There are a few peak moments in my musical memory: Hearing the swirling keyboard intro to "Baba O'Riley" pour out over the crowd at Folsom Field. The thunder of the opening chords of "Born in the U.S.A." roaring out into Mile High Stadium. The echoes of the crowd singing along with the chorus of "Biko" as Peter Gabriel told us "the rest is up to you."
There are more, but the thing that these all have in common are that they were all loud. I studied music, and I was instructed in the ways of dynamics. Sometimes it's necessary to be quiet. There should always be contrast. That is why it is so very important to have an amp that will go up to eleven. After all, it is one more, isn't it?
I remember there was a short period there when Pete Townshend wasn't going to be playing electric guitar anymore. This was due in part to The Who concert at Charlton Athletic Football Ground, London, on May 31, 1976 that was listed in the Guinness Book of Records, where the volume level was measured at 126 decibels. I still remember wondering, after the first concert I attended featuring a very exuberant Elton John, how long that ringing in my ears would last. Pete's working on about thirty years now.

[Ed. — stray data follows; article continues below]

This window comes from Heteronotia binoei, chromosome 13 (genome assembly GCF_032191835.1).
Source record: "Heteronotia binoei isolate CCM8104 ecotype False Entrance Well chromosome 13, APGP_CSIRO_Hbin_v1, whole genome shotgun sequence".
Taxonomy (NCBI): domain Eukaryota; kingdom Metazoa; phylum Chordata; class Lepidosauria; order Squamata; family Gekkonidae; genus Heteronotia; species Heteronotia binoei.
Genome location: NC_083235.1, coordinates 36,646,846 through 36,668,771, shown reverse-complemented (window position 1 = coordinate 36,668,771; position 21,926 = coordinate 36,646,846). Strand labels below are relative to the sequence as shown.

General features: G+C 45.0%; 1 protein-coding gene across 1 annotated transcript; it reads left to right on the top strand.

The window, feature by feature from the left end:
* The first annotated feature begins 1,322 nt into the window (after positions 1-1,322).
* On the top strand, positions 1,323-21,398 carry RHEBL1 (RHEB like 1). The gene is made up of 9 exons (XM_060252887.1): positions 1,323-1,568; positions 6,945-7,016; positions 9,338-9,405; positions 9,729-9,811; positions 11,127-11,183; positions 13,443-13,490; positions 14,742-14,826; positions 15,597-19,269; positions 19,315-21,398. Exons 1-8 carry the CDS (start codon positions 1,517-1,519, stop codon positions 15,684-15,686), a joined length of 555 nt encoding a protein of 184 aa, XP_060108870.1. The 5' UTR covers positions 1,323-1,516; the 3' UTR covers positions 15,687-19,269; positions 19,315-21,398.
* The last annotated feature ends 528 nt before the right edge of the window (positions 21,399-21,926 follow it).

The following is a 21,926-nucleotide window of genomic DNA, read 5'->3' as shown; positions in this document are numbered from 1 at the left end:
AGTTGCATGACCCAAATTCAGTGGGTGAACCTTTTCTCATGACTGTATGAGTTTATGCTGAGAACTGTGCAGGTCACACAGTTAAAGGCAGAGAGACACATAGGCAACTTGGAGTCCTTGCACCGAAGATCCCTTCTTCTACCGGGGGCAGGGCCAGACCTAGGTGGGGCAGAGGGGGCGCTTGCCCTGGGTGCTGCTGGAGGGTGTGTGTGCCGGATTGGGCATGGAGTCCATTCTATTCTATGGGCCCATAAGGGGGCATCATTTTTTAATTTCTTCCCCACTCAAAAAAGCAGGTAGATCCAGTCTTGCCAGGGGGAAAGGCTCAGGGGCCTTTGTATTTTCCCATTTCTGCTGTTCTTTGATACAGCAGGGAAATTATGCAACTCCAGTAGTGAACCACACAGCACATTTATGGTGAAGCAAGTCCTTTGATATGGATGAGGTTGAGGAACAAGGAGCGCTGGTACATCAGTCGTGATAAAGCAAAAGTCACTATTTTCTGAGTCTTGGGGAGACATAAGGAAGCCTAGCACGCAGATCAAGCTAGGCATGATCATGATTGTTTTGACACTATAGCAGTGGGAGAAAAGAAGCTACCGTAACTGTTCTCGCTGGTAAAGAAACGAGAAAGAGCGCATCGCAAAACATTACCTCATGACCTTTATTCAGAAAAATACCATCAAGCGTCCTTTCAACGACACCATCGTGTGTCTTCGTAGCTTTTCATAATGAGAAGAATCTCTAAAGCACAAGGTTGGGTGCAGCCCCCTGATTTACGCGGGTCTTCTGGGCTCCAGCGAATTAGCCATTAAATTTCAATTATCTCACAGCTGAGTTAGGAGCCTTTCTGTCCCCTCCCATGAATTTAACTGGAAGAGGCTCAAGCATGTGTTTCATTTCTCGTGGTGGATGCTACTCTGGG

I know that there is danger in those decibels. I also know that my goose flesh is connected directly to the volume control. It's a terrible habit, and I know that I need to be careful about what I model for my son. He wore his ear protection when he went to see DEVO. And The Police. And Springsteen. This kid rocks, and even though I sometimes have to call his name two or three times to get his attention, I know he's not losing his hearing. He's just ignoring me.